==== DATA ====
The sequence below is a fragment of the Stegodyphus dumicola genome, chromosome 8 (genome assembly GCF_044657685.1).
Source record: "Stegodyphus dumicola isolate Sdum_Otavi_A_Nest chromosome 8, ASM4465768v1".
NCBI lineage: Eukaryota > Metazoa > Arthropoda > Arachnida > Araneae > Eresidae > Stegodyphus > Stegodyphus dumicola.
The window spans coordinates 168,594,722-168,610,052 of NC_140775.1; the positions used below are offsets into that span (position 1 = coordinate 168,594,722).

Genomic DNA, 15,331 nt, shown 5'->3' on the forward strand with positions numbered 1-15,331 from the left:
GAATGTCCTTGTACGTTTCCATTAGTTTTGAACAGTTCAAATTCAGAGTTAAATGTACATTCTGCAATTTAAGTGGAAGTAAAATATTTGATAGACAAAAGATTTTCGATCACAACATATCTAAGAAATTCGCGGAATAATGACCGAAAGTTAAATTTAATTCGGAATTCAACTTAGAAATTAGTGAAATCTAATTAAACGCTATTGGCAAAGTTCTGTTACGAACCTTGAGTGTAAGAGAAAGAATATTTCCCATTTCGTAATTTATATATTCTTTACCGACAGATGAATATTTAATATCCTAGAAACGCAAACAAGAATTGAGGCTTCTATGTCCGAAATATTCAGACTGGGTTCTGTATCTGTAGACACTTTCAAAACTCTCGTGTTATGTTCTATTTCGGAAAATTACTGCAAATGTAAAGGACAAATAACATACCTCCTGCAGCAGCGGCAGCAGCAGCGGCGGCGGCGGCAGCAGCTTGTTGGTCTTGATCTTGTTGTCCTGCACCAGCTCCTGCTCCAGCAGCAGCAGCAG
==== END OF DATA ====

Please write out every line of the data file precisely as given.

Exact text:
The sequence below is a fragment of the Stegodyphus dumicola genome, chromosome 8 (genome assembly GCF_044657685.1).
Source record: "Stegodyphus dumicola isolate Sdum_Otavi_A_Nest chromosome 8, ASM4465768v1".
NCBI lineage: Eukaryota > Metazoa > Arthropoda > Arachnida > Araneae > Eresidae > Stegodyphus > Stegodyphus dumicola.
The window spans coordinates 168,594,722-168,610,052 of NC_140775.1; the positions used below are offsets into that span (position 1 = coordinate 168,594,722).

Genomic DNA, 15,331 nt, shown 5'->3' on the forward strand with positions numbered 1-15,331 from the left:
GAATGTCCTTGTACGTTTCCATTAGTTTTGAACAGTTCAAATTCAGAGTTAAATGTACATTCTGCAATTTAAGTGGAAGTAAAATATTTGATAGACAAAAGATTTTCGATCACAACATATCTAAGAAATTCGCGGAATAATGACCGAAAGTTAAATTTAATTCGGAATTCAACTTAGAAATTAGTGAAATCTAATTAAACGCTATTGGCAAAGTTCTGTTACGAACCTTGAGTGTAAGAGAAAGAATATTTCCCATTTCGTAATTTATATATTCTTTACCGACAGATGAATATTTAATATCCTAGAAACGCAAACAAGAATTGAGGCTTCTATGTCCGAAATATTCAGACTGGGTTCTGTATCTGTAGACACTTTCAAAACTCTCGTGTTATGTTCTATTTCGGAAAATTACTGCAAATGTAAAGGACAAATAACATACCTCCTGCAGCAGCGGCAGCAGCAGCGGCGGCGGCGGCAGCAGCTTGTTGGTCTTGATCTTGTTGTCCTGCACCAGCTCCTGCTCCAGCAGCAGCAGCAG